As a result, 70 percent of Vauban’s families do not own cars, and 57 percent sold a car to move here.
(Source: NYT, via Bus Nerd)
Apparently, plans are in the works for something similar in the Bay Area called Quarry Village.
Despite low gas prices and fewer commuters (no job = no commute), transit ridership continues to rise. In fact, according to the American Public Transportation Association, ridership in 2008 was 4% higher than in 2007 (the highest it’s been in 52 years), while vehicle miles traveled declined by almost the same amount. Transit geeks aren’t the only folks taking note, either. The issue is the top headline on MSNBC today.
Tonight on PBS NOW:
President Obama’s stimulus money is nearly out the door and on its way to the states, but will it be spent in the way it is intended? One alarming example: Mass transit. Cities and states, strapped for money, are cutting back on mass transit even as it becomes more popular with Americans. Meanwhile, President Obama is calling for increased mass transit as a necessary step toward energy independence. Will the government’s investment dramatically revitalize our national travel infrastructure, or will states spend the money according to ‘business as usual’?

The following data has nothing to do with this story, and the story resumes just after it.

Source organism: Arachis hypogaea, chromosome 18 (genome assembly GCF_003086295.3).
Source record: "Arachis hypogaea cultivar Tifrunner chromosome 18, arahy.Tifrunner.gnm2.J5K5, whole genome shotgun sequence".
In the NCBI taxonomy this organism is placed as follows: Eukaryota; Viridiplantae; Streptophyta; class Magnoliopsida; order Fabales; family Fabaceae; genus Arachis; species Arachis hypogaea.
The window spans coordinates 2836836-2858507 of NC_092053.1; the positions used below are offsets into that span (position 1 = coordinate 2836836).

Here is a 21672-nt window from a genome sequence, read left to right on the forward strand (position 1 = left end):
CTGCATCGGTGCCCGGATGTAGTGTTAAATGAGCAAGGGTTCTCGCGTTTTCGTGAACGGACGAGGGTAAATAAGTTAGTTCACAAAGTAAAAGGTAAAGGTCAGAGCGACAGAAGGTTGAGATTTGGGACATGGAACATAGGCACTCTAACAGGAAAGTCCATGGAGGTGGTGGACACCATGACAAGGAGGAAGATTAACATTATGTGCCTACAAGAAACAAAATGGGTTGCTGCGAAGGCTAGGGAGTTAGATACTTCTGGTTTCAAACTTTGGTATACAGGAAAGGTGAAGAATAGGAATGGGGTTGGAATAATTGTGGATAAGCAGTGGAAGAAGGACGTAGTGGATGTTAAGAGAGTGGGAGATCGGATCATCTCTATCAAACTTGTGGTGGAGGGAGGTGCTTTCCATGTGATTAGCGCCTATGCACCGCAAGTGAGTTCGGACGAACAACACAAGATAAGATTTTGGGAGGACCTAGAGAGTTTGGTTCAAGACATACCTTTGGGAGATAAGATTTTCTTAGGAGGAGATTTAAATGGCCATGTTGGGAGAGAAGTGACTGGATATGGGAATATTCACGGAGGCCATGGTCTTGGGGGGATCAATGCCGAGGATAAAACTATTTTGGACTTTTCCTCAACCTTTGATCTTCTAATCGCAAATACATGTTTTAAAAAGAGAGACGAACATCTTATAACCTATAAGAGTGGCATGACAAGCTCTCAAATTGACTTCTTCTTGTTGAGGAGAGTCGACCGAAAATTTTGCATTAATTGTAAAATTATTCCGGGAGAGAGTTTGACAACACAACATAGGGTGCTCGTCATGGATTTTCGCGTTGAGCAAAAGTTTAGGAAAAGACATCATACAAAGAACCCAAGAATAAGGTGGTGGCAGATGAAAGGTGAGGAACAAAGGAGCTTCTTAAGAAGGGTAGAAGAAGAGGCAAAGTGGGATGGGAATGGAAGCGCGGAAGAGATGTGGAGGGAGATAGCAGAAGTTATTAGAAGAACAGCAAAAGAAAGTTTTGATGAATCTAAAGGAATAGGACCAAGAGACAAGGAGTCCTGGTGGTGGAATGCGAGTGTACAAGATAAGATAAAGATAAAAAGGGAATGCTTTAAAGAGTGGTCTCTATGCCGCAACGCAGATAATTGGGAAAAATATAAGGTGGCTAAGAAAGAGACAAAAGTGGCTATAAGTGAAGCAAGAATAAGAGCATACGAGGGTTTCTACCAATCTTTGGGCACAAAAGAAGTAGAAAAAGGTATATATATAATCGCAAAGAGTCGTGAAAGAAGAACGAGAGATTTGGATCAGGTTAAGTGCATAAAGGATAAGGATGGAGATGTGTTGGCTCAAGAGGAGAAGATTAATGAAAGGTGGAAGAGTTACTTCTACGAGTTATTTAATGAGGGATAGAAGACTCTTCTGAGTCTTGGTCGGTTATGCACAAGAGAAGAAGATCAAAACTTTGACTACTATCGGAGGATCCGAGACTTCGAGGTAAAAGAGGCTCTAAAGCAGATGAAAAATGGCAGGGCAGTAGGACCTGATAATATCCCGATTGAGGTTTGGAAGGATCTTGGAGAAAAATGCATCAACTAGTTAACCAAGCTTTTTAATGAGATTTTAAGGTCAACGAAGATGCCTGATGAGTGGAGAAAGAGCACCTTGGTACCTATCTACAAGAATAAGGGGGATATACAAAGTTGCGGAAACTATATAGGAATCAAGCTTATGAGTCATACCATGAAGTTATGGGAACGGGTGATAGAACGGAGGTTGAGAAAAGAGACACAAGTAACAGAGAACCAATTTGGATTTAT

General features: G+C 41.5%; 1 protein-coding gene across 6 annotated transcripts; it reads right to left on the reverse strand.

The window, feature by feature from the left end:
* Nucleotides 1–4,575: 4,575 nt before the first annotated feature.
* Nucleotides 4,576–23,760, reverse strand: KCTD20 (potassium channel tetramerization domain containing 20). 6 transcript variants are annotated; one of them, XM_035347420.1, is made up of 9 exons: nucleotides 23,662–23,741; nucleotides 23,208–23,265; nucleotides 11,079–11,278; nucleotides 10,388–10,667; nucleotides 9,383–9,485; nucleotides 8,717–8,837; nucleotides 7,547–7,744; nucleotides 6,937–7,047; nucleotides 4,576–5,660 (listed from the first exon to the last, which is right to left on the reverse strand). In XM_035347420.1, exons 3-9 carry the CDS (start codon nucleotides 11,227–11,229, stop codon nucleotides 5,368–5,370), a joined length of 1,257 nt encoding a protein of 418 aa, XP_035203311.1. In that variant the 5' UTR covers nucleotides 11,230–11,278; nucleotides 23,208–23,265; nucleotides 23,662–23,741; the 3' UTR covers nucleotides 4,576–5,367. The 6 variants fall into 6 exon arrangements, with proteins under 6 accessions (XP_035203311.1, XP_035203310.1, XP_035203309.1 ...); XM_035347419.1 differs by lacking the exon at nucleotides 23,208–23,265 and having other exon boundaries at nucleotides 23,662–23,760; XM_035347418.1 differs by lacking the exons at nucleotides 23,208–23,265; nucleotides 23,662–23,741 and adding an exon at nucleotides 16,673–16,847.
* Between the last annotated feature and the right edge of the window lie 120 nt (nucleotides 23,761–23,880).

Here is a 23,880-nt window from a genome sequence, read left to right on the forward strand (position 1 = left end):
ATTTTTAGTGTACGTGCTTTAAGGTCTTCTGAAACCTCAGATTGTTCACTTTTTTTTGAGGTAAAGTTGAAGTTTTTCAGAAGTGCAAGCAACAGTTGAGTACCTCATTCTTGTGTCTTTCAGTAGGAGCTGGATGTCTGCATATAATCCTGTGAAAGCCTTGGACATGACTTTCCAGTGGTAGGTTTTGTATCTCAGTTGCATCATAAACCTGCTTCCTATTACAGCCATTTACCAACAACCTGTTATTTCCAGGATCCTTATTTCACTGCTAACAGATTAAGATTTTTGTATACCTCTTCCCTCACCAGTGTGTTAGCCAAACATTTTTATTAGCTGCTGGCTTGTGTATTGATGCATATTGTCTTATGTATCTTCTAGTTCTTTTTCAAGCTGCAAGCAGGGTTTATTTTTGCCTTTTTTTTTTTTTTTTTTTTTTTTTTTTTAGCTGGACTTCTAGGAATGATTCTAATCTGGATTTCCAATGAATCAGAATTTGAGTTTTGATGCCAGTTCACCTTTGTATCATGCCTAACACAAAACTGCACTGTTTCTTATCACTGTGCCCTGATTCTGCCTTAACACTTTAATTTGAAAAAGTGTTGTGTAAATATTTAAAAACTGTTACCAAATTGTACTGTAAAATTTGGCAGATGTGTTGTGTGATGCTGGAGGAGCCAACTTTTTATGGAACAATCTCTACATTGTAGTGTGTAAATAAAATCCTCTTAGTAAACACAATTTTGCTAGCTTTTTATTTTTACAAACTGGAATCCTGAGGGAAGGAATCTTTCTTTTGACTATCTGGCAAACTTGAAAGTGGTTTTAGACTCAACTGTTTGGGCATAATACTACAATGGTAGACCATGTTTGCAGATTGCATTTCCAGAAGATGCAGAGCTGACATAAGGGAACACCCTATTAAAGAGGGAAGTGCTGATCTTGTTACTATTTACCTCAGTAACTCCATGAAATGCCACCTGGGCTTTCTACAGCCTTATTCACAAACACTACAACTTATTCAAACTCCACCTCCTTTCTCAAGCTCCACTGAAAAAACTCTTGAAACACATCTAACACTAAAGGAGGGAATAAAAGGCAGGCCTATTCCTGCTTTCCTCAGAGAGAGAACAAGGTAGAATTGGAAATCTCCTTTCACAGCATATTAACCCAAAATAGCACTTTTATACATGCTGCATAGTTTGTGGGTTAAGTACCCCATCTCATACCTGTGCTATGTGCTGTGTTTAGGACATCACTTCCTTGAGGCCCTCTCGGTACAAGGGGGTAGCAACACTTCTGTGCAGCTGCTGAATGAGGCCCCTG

The show airs on KCTS at 8:30 PM.
Update: You can watch the show online here.
Friend and fellow bus chick, Erin (who also happens to be the girlfriend of Bus Nerd’s cousin), hipped me to this insanity:
A Metro driver was arrested on his route Wednesday morning for allegedly dealing rock cocaine – something King County sheriff’s deputies said he’d been doing on his No. 42 route for several weeks.
The driver, 54, was arrested shortly before noon near South Leo Street and Beacon Avenue South.
“Metro transit police conducted several undercover buys from the driver, including immediately prior to today’s arrest,” sheriff’s spokesman John Urquhart said. “Not all of the buys occurred from Metro busses.”
And again, “If you’re going to sell dope…”